Things You Didn’t Realize About the 2011 MLB Season

Posted: July 12, 2011 by Keith Stone in baseball, MLB

I’m really just here to make fun of the Mets. Here’s my buddy Dinner Party Animal‘s take on the first half of the baseball season:

The best thing about a baseball season is that, like a small child, you can generally ignore it for months at a time, and yet feel like you have a sense for what’s happening just by looking at the standings and stats every so often. As I’ve grown older, spending an hour a day with the sports section looking over every box score seems less a quaint recapturing of my youth and more an exquisite form of torture. So here are some things that I didn’t realize about the 2011 baseball season until I started writing this review.

Players can’t hit. Well, they can, but at nowhere near the rate that they have been. Last year may have been the Year of the Pitcher, but this year seems to be the Year of the Crappy Hitter. For years, a .750 OPS was the mark of an averageish hitter. Right now, only four teams in baseball have a team OPS over that mark, with 11 under .700. Last year, 10 teams OPSed over .750, and only five were under .700. Jump back to 2004 (a year I picked at random), and every team was over .700 (19 were over .750). There are any number of possible explanations, ranging from increased PED testing to improved pitching to an increased emphasis on defense, but the facts are clear: offense is in a steep decline. It’s hard to imagine the decrease continuing, but it’s hard not to wonder if the powers that be are pitching Nike on a new “Chicks Dig the Sacrifice Fly” ad campaign.

Along those lines, several teams are making bids for the postseason on the strength of their run prevention. Long considered an offensive juggernaut, the Phillies and their “Four Aces” are on the short list for best team in baseball, and they’ve largely been matched by the Braves, who have overcome a mediocre offense and decent starting pitching by boasting the best bullpen in baseball. Until recently, the Mariners had been hanging in the AL West race despite an offense that is, in terms of sheer numbers, worse than last year’s.

Apparently, Andrew McCutchen is one of the best players in baseball. Last time I’d thought of him, it was as a hotshot young prospect on a terrible team. Now he’s right in the midst of a season that wouldn’t look out of line from the early part of Barry Bonds’ season, and he’s doing it for a team that is shockingly one game out of first place. The last time the Pirates finished over .500, he was six. An athletic marvel, he’s one of several players vying for the title of “Most Exciting Player” in baseball.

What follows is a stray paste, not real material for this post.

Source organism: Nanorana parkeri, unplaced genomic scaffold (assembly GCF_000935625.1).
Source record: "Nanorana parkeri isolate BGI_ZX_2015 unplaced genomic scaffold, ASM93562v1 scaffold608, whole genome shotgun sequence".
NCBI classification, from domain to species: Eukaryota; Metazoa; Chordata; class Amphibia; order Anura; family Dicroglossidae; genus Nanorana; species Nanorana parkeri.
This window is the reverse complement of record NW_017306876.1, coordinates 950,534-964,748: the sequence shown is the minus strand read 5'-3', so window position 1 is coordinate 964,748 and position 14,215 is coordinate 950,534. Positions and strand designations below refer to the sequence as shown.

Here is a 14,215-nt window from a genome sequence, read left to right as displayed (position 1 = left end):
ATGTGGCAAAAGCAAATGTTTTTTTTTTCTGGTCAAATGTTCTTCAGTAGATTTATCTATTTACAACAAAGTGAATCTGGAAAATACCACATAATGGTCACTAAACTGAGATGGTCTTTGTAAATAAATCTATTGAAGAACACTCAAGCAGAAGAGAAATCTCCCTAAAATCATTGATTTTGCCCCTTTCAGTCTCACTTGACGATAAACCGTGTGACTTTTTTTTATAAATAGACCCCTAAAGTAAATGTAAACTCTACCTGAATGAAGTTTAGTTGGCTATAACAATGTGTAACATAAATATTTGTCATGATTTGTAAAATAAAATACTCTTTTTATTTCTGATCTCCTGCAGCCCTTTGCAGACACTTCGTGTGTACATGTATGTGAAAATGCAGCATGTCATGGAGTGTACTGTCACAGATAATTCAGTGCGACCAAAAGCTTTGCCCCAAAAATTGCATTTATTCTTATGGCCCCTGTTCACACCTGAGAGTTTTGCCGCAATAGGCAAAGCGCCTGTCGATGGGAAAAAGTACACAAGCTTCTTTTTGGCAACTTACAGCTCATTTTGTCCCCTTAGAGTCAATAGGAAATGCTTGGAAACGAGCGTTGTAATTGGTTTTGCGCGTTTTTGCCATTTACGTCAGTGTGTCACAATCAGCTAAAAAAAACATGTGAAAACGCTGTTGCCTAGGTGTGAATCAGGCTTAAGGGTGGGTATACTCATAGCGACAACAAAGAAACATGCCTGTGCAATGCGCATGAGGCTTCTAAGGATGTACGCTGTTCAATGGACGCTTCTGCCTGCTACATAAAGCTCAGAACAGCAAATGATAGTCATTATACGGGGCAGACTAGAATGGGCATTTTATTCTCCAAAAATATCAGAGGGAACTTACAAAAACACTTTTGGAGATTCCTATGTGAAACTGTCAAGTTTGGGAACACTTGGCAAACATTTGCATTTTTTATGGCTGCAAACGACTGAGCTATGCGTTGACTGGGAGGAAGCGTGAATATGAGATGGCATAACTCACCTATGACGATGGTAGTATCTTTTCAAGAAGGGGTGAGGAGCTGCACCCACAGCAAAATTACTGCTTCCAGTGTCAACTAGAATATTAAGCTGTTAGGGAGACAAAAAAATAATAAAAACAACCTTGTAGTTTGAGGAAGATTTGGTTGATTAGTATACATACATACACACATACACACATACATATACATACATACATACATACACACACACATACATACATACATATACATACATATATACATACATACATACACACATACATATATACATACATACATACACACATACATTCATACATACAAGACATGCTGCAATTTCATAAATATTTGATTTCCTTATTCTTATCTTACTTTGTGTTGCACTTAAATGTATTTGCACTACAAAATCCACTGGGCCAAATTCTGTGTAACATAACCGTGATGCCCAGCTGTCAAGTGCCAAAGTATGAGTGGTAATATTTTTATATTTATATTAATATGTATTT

That short list includes Jose Reyes, who probably creates more conflicting emotions in Mets fans than the idea of a 1986 reunion being held in Atlantic City. On the one hand, he’s proven again that when healthy, he’s among the best players in the league. On the other, he’s a free agent after this year, the team has major financial issues, and there’s that whole “when he’s healthy” thing. While he could command quite a bit on the trade market, the team should be looking to make a long-term deal happen. Players of his caliber don’t come along often.

The first half of the 2011 season might also be remembered as the time when Jose Bautista established himself as the best player in baseball. With most people ready to call 2010 a fluke, all Joey Bats did was come out and hit 31 more first half home runs, while using an improved eye and ability to make contact to raise his batting average from .260 last year to .334 this year. If McCutchen is having a year out of Bonds’ early career, Bautista is having a year that wouldn’t look out of place in the early 2000’s. It’s even more impressive when you consider the point above, that offense in generally is down quite a bit this year. Gaudy RBI and BA totals (not to mention a much better team) might earn Adrian Gonzalez the AL MVP this year, but no one worth a damn as a baseball mind would tell you he’s a better player.

So with almost 55% of the baseball season in the books, what’s there to say? Well, the playoffs will look pretty familiar in the American League, with only the Central looking likely to provide a surprise.  The NL is the same story, meaning that we can look forward to impartial baseball fans nationwide being disappointed when the Pirates fold in August, leaving us with a thoroughly predictable bunch of playoff participants.  That being said, the quality of teams in each league should make for another great year of playoff baseball that I’ll only watch if the NFL is still locked out. Figure it out, boys!

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